Monmouth Park Sports Betting

Peter Haskell/WCBS 880

New Jersey Legislature Approves Legal Sports Betting

June 07, 2018 - 1:45 pm

TRENTON, N.J. (WCBS 880/AP) -- The New Jersey State Legislature on Thursday approved legislation that will allow for legal sports betting in the state.

The legislation passed unanimously in both the state Senate and Assembly, WCBS 880’s Peter Haskell reported. Anyone 21 or older will soon be able to bet on sports in New Jersey.

Assemblyman Ralph Caputo Jr. (D-Belleville) believes New Jersey needs legal sports betting.

“This brings about a bolt in our economy that we need,” he said. “This will be recurring revenue that will happen from year to year.”

Bets will be taken on all games, except those involving New Jersey colleges or college games played in New Jersey.

The bill now goes to Gov. Phil Murphy’s desk. But  state Sen. Declan O’Scanlon (R-Red Bank) said the bill was amended so sports betting can go ahead without Murphy’s signature.

“I was hoping the governor would sign the bill the moment it hit his desk, and that should have happened already. Because the governor; the administration was silent, we went ahead and amended the bill today – which was kind of under the radar – but as of right now, sports betting can start in New Jersey, and Monmouth Park is the place that’s ready,” he said. “We’re hoping they’ll open any day.

As WCBS 880’s Peter Haskell reported, everything is in place and ready to go at the Monmouth Park racetrack in Oceanport.

At the Monmouth Park racetrack, the betting machines have been installed. The 100-plus TVs have also been hung, and the odds are posted on video boards. The only thing missing now is bettors.

“We’ve been ready now since Memorial Day. I could take your bet now if we were legal,” said Dennis Drazin, chairman and chief executive officer of Monmouth Park.

Once Murphy signs the bill, Drazin will be all ready.

“The initial phase in the William Hill sports book that we currently have was a million and a half,” Drazin said. “Once the Supreme Court hearing came about December 4, and we spent another million and a half with William Hill out in our grandstand.”

Drazin feels this will be huge for the local economy and the horseracing business.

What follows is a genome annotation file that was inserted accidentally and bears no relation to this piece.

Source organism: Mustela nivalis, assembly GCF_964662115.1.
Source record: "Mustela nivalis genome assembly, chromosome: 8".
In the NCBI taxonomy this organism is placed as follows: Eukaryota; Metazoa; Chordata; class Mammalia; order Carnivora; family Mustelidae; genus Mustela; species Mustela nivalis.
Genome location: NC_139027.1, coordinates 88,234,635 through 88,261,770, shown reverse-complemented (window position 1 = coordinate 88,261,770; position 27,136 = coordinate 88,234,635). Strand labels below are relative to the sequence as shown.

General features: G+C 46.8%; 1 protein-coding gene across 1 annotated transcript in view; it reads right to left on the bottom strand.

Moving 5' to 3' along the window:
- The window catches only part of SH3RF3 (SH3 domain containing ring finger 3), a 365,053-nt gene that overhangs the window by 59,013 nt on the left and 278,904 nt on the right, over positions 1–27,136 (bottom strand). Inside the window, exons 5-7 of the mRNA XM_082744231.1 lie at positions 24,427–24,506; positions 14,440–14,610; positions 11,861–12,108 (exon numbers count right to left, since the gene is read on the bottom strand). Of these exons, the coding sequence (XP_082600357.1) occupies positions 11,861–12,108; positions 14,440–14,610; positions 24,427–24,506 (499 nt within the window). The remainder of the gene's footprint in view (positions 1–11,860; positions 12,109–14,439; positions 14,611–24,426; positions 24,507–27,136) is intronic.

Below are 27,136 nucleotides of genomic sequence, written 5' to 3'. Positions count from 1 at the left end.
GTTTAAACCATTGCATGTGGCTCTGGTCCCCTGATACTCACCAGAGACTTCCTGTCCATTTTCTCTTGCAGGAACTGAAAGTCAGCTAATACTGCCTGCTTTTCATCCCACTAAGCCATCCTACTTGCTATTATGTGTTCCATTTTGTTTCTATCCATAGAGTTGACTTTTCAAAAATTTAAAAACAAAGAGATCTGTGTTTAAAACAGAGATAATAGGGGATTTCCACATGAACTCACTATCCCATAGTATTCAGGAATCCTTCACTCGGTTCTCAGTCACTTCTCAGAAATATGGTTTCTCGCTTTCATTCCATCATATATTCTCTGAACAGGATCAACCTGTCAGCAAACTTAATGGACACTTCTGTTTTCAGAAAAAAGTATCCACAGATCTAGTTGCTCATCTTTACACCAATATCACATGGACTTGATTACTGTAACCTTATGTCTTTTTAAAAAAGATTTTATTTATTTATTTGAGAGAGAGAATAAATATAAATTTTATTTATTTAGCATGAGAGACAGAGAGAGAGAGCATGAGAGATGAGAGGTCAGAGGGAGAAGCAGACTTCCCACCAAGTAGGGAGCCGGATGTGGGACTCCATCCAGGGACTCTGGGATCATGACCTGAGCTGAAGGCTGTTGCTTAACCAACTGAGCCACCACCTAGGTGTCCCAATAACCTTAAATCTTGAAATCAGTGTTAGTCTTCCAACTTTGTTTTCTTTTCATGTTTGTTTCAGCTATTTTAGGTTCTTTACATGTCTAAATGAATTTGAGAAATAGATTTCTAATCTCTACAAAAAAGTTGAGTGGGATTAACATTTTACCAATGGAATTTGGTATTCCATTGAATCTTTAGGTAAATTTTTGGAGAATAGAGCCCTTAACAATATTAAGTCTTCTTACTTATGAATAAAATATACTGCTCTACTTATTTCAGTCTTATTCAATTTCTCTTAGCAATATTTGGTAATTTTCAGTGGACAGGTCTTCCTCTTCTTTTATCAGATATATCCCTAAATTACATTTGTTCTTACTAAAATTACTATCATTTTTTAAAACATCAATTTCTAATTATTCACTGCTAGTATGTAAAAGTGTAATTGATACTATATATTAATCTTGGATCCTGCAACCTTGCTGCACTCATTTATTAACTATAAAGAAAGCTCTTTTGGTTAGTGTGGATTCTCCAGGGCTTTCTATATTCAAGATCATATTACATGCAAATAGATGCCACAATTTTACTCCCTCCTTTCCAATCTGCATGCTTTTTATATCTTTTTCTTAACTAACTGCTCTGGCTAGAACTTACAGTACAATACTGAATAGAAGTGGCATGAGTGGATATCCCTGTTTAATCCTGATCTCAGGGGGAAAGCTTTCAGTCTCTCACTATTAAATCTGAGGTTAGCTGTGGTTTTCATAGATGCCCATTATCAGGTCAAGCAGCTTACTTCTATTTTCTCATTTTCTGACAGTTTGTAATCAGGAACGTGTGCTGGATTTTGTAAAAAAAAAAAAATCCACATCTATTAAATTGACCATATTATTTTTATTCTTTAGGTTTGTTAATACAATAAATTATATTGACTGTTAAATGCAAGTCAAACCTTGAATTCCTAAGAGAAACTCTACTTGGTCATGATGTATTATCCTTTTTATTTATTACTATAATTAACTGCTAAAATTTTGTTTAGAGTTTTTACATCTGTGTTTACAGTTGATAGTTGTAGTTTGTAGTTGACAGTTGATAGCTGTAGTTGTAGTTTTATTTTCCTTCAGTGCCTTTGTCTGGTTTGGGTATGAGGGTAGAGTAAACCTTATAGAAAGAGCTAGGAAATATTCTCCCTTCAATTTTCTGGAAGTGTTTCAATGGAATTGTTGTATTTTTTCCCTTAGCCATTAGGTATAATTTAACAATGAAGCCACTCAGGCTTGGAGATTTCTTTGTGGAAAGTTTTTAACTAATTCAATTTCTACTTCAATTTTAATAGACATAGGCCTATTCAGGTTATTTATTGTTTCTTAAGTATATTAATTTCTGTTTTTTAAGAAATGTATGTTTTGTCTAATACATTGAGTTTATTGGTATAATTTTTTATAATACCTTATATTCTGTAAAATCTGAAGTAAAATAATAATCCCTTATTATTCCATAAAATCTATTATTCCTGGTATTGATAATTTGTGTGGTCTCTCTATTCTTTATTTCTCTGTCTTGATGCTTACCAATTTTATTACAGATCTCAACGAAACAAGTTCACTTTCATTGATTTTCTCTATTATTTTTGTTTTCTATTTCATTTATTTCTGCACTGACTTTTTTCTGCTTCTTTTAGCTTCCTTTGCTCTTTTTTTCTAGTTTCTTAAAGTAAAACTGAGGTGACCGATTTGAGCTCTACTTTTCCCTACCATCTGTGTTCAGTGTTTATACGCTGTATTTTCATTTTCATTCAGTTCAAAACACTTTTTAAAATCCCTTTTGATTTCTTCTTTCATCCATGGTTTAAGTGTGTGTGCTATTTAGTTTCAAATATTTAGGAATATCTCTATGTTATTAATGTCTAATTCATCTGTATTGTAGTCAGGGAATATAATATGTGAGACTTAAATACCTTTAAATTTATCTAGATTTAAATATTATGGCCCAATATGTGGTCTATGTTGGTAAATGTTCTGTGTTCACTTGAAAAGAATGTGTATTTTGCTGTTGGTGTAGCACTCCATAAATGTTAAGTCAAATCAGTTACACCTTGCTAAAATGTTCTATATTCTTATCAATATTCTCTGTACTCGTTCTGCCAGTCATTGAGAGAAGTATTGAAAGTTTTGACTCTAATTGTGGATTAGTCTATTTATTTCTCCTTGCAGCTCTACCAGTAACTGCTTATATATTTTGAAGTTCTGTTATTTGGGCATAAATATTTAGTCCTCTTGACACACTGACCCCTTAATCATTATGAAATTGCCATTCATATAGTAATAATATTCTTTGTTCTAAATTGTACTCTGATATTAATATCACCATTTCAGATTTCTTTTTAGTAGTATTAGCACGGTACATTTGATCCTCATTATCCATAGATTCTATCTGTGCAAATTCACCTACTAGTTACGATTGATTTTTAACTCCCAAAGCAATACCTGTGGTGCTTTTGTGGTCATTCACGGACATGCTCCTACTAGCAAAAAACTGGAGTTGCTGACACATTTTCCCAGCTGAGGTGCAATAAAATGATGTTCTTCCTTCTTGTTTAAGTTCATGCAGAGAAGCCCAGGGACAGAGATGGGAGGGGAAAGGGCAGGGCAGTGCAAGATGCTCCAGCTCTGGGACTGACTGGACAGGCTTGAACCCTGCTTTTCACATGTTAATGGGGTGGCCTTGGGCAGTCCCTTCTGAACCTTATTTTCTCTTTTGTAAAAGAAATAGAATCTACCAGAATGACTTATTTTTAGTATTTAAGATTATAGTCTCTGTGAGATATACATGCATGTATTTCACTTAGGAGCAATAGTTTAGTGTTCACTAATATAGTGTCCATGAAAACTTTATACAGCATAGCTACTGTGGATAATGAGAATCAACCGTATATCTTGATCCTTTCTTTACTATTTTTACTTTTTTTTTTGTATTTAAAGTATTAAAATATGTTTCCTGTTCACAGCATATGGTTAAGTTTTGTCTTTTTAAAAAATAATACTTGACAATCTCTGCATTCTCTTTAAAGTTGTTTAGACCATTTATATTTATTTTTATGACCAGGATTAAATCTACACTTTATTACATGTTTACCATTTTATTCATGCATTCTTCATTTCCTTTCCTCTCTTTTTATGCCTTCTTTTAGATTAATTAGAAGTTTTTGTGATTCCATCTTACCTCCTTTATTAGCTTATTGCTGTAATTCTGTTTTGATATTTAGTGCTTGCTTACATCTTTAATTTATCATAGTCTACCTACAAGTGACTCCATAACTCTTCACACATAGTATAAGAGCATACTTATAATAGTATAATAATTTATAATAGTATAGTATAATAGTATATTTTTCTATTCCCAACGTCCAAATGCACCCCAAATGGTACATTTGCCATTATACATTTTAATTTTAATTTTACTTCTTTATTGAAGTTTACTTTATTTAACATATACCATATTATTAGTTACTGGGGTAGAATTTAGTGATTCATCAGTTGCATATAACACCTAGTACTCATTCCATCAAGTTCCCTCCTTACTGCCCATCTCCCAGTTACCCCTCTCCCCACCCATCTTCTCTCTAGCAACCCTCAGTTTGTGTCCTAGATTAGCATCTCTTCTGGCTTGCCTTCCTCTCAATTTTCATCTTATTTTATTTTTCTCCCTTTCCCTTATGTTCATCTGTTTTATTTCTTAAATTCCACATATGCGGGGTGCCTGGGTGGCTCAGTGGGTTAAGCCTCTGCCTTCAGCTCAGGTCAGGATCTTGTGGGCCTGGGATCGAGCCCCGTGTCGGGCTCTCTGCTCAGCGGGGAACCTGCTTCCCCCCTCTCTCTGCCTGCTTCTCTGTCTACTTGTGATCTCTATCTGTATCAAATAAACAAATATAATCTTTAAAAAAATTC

New Jersey lawmakers want to tax sports betting revenue won over the internet at a rate of 13 percent. A bill being considered by a state Assembly committee sets that rate on sports betting revenue won online.

Revenue won by casinos or racetracks in person would be taxed at 8 percent; an additional 1.25 reinvestment assessment would be imposed, as well.

The bill does not contain a so-called "integrity fee.'' The professional sports leagues are pushing for such a fee to help them police betting on their games.

New Jersey won a Supreme Court case last month overturning a federal law that limited sports betting to only four states. Individual states are now free to pass laws legalizing it, if they desire.

O’Scanlon told WCBS 880’s Steve Scott and Michael Wallace that concerns about people with gambling problems are valid, but he does not believe legalizing sports betting will enable gambling addictions.

“It’s one of the top concerns in the country now, about addiction, opioid addiction, et cetera. But here’s why I’m not particularly concerned here. Gambling is so accessible; illegal gambling is so accessible and so winked at throughout the world, but particularly in this country, that we’re not making it much more accessible,” he said. “We’re just making it more regulated and respectable, and bringing it out into the open, so I don’t really expect we’re going to have more people with gambling problems adding to those problems.”

Some estimate the handle in New Jersey will be worth $10 billion.